When creating content that carries entertainment value, wineries could allocate resources to produce exciting, enjoyable and relaxed video clips to ensure a pleasant brand experience. For example, Penfolds’ customer story video features a customer sharing a cheerful story about a bottle of back vintage Penfolds Grange, triggering audiences’ joyful feelings or memories. Furthermore, wineries should make an effort to improve the reliability of DCM channels to address functional value. In the digital world with exploded truth and misinformation, providing customers with a believable and trustworthy communication channel to get reliable information would significantly improve brand experiences. Many creative approaches could achieve it. For example, Penfolds consistently uploads videos onto their official YouTube channel with well-produced and formatted content, making this channel a go-to place for customers to shortcut the process of finding reliable information. In the same vein, the informative value could be addressed by including educational video clips. For instance, Yellowtail posts videos about how to make a Sangria cocktail by using a bottle of Yellowtail wine; Penfolds wine ambassador shows customers how to assess wine faults, glass and wine matching, and new vintage release tasting notes, etc. Notably, this content should not be too dry or “nerdy” to watch, otherwise it would diminish the most important value in the content: entertainment value.

Finally, although the perceived social value has the least correlation with consumers’ experiential evaluation, both low- and high- prestigious wine brands should consider creating content that facilitates conversation or relationships in consumers’ social networks. For example, Yellowtail initiated an online social event (i.e. Tastes Like Happy) to encourage consumers to celebrate and share everyday moments of joy with a bottle of Yellowtail.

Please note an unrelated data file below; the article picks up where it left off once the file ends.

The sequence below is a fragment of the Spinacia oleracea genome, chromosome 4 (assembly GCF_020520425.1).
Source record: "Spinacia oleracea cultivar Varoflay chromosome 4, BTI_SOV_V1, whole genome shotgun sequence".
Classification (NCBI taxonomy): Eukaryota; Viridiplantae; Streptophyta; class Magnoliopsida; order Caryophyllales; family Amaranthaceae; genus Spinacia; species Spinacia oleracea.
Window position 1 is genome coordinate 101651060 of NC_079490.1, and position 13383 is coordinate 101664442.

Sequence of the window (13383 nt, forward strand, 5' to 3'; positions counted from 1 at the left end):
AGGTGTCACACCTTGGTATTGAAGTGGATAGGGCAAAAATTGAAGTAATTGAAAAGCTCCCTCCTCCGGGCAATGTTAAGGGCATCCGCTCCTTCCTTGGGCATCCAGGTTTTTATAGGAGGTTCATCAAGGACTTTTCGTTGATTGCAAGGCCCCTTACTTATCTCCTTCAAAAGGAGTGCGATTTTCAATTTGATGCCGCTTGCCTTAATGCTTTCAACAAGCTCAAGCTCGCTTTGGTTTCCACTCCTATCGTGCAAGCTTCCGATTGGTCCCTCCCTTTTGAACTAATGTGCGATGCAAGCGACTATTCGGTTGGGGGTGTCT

¹Adelaide Business School, The University of Adelaide


Content Marketing Institute. (2018). What Is Content Marketing?

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Hollebeek, L. D., & Macky, K. (2019). Digital content marketing’s role in fostering consumer engagement, trust, and value: Framework, fundamental propositions, and implications. Journal of interactive marketing, 45, 27-41.

Holliman, G., & Rowley, J. (2014). Business to business digital content marketing: marketers’ perceptions of best practice. Journal of research in interactive marketing, 8(4), 269-293.

Lou, C., & Xie, Q. (2021). Something social, something entertaining? How digital content marketing augments consumer experience and brand loyalty. International Journal of advertising, 40(3), 376-402.

Teixeira, T., Wedel, M., & Pieters, R. (2012). Emotion-induced engagement in internet video advertisements. Journal of marketing research, 49(2), 144-159.